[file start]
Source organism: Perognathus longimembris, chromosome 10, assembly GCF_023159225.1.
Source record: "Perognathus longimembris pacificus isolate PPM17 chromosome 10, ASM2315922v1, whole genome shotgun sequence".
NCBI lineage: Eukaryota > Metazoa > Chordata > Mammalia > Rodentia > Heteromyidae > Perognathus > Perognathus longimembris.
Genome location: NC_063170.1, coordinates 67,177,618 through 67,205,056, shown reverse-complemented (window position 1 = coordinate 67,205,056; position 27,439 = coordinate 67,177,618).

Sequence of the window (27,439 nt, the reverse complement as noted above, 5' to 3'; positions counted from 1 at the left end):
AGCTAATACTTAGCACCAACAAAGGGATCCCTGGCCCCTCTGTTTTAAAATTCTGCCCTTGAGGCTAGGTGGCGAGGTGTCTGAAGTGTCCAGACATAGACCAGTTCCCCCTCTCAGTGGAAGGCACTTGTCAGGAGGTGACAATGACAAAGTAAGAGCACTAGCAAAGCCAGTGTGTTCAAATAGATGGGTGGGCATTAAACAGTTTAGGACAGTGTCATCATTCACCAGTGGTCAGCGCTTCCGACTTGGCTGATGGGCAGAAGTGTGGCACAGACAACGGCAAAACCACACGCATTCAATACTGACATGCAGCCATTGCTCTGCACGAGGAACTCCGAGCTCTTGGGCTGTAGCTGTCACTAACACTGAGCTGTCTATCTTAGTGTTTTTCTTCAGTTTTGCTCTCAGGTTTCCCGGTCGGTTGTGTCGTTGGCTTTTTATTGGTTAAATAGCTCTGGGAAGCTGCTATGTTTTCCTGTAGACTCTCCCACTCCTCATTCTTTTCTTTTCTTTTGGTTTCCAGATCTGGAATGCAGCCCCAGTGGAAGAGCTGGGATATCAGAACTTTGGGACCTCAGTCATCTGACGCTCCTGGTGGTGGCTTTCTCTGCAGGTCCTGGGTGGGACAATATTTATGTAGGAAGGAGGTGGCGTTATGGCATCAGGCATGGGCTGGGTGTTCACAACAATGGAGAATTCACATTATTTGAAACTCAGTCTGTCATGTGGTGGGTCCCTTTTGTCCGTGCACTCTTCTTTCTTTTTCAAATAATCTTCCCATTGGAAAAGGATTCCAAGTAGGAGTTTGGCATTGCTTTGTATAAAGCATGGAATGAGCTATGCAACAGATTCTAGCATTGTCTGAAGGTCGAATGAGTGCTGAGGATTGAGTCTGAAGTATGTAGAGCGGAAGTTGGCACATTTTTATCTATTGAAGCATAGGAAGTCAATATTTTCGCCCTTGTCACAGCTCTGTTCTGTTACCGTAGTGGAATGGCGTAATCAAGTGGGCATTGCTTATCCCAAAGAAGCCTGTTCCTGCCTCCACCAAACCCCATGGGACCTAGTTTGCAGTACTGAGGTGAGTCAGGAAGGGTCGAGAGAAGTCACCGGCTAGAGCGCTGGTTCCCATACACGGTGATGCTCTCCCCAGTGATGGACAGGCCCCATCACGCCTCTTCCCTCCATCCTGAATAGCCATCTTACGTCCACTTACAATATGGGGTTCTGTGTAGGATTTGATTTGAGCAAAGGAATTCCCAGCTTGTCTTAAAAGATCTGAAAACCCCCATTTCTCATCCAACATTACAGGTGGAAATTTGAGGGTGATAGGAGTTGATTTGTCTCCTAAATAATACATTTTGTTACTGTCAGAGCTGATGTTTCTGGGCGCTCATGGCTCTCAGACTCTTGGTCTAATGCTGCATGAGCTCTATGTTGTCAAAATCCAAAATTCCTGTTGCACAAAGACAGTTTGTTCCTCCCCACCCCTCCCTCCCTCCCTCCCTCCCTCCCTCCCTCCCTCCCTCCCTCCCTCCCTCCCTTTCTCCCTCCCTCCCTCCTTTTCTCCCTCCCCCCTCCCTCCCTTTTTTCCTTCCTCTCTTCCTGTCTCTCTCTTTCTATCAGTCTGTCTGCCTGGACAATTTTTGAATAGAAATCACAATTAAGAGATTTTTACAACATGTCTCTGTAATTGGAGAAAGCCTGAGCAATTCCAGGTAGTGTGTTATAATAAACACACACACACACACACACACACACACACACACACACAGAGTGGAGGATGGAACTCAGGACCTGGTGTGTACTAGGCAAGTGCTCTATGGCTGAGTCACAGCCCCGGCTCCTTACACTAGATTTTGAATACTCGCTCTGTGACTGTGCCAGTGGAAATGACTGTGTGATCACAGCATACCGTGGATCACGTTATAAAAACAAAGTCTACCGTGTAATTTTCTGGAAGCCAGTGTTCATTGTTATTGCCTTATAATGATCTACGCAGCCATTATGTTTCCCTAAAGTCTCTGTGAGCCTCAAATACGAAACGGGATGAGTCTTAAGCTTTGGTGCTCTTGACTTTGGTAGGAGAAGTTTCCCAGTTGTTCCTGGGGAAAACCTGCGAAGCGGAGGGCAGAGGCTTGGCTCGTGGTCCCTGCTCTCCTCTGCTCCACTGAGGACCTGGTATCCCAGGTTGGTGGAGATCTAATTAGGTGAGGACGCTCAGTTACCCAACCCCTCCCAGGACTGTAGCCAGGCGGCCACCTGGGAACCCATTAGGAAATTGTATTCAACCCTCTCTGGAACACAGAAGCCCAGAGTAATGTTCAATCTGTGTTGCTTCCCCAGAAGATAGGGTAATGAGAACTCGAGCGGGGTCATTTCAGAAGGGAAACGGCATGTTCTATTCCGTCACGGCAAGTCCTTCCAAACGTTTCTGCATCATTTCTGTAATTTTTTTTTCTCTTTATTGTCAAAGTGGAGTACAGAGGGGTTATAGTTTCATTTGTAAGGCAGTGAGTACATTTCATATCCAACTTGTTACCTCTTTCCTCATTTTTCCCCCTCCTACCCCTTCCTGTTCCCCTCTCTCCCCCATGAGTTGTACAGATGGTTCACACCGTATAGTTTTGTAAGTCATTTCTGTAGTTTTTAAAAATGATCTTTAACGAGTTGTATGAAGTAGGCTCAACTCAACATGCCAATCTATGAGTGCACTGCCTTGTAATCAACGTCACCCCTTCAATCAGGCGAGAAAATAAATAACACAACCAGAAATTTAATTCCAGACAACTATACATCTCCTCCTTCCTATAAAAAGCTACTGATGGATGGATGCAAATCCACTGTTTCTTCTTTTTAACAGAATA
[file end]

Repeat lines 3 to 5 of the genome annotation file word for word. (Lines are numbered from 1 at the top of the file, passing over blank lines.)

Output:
NCBI lineage: Eukaryota > Metazoa > Chordata > Mammalia > Rodentia > Heteromyidae > Perognathus > Perognathus longimembris.
Genome location: NC_063170.1, coordinates 67,177,618 through 67,205,056, shown reverse-complemented (window position 1 = coordinate 67,205,056; position 27,439 = coordinate 67,177,618).

Sequence of the window (27,439 nt, the reverse complement as noted above, 5' to 3'; positions counted from 1 at the left end):